Velocity Reviews - Computer Hardware Reviews

Velocity Reviews > Newsgroups > Programming > Python > Putting together a larger matrix from smaller matrices

Reply
Thread Tools

Putting together a larger matrix from smaller matrices

 
 
Matjaz Bezovnik
Guest
Posts: n/a
 
      08-25-2009
Dear all,

I'm but a layman so do not take offence at this maybe over simple
question.

This is something which is done often in FEM methods, and the alike.

I have matrix A of 3x3 elements, and B, of the same number of
elements, 3x3.

What would be the most obvious way to assemble a matrix which:
a11 a12 a13
a21 a22 a23
a31 a32 a33+b11 b12 b13
b21 b22 b23
b31 b32 b33

(the missing elements = zero)

(you see the pattern - if there was a third matrix C, it would
"connect" to b33 on the main diagonal)


Matjaz
 
Reply With Quote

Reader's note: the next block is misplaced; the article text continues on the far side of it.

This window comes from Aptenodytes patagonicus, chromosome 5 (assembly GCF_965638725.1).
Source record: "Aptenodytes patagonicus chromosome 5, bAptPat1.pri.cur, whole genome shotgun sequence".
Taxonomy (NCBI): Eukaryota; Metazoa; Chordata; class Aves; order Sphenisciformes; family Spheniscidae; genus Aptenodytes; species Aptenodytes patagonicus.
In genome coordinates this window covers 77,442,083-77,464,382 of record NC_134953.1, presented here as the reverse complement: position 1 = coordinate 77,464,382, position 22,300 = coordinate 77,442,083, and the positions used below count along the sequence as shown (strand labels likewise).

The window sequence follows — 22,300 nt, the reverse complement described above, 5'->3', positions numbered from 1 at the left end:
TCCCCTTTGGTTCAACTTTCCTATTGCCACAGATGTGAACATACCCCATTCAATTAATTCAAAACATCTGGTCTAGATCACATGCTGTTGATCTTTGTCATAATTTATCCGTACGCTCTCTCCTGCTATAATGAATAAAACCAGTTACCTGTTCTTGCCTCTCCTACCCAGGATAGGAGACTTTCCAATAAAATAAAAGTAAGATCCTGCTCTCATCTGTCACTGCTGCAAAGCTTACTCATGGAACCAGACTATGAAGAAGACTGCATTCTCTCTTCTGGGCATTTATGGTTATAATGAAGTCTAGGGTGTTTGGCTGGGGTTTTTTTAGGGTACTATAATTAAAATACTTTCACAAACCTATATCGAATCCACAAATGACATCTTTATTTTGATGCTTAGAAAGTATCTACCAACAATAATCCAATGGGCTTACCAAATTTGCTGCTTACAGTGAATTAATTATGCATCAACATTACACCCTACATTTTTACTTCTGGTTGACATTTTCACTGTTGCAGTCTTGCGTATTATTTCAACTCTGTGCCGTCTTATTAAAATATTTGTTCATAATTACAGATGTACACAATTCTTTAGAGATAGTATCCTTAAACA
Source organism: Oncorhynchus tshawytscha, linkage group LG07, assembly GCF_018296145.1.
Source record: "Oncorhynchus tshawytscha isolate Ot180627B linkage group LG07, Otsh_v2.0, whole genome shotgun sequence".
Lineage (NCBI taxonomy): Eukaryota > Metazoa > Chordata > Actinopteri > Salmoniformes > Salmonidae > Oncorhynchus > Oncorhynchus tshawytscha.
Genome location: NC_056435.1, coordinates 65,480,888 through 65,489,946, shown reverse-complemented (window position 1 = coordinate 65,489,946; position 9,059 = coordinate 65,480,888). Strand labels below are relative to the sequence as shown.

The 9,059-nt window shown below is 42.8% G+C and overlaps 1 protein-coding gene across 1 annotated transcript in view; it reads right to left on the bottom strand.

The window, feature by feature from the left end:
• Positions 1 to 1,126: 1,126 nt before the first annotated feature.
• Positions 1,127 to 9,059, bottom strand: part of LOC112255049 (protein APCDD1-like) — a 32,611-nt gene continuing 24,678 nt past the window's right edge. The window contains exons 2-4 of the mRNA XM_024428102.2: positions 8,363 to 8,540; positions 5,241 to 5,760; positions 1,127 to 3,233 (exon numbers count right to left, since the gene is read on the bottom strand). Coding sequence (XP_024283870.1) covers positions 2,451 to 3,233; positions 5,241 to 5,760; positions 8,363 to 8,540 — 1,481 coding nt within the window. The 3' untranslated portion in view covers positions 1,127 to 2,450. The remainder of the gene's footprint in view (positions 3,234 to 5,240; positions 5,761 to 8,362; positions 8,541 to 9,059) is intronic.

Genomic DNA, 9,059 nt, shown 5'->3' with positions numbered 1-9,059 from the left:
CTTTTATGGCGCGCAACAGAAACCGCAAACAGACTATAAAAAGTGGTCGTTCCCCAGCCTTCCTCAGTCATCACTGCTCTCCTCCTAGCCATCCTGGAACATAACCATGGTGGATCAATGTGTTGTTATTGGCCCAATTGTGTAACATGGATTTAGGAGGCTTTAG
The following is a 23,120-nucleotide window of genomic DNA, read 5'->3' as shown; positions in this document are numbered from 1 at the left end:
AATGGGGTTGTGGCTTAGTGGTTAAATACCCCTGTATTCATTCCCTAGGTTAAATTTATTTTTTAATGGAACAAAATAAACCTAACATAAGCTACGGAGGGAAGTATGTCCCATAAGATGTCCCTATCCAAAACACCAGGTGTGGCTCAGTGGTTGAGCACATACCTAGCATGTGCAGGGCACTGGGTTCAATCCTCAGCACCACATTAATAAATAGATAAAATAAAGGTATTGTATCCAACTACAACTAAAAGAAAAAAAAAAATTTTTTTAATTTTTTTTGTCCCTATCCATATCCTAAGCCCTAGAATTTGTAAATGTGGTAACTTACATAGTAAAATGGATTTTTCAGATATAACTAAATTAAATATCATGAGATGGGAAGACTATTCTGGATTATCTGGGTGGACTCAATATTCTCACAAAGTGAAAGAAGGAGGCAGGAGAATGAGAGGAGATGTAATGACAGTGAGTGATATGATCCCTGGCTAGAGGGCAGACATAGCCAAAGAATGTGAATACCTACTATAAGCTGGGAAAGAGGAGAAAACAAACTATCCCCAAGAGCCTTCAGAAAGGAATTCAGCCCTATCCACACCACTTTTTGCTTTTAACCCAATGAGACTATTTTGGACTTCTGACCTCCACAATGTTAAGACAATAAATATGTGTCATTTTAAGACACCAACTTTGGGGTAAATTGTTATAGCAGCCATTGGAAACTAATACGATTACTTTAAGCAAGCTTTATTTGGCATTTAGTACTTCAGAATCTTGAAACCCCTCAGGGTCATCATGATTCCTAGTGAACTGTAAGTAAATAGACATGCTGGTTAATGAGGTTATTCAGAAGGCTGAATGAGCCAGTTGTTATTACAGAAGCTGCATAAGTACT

Peter Otten
Guest
Posts: n/a
 
      08-25-2009
Matjaz Bezovnik wrote:

> This is something which is done often in FEM methods, and the alike.
>
> I have matrix A of 3x3 elements, and B, of the same number of
> elements, 3x3.
>
> What would be the most obvious way to assemble a matrix which:
> a11 a12 a13
> a21 a22 a23
> a31 a32 a33+b11 b12 b13
> b21 b22 b23
> b31 b32 b33
>
> (the missing elements = zero)
>
> (you see the pattern - if there was a third matrix C, it would
> "connect" to b33 on the main diagonal)


Unless there is a dedicated function:

partial = [...] # list of matrices of shape NxN

N = partial[0].shape[0]
width = N*len(partial)
b = numpy.zeros((width, width))

off = 0
for m in partial:
b[offff+N, offff+N] = m
off += N
print b

Peter


 
Reply With Quote
 
 
 
 
Matjaz Bezovnik
Guest
Posts: n/a
 
      08-25-2009
On Tue, 25 Aug 2009 08:26:44 -0700, Scott David Daniels
<(E-Mail Removed)> wrote:

>Matjaz Bezovnik wrote:
>
>If you are using numpy (which it sounds like you are):
>
>IDLE 2.6.2
> >>> import numpy as np
> >>> v = np.array([[0,1,2],[3,4,5],[6,7,8]], dtype=float)
> >>> v

>array([[ 0., 1., 2.],
> [ 3., 4., 5.],
> [ 6., 7., 8.]])
> >>> w = np.array([[10,11,12],[13,14,15],[16,17,18]], dtype=float)
> >>> w

>array([[ 10., 11., 12.],
> [ 13., 14., 15.],
> [ 16., 17., 18.]])
> >>> r = np.zeros((6,6))
> >>> r

>array([[ 0., 0., 0., 0., 0., 0.],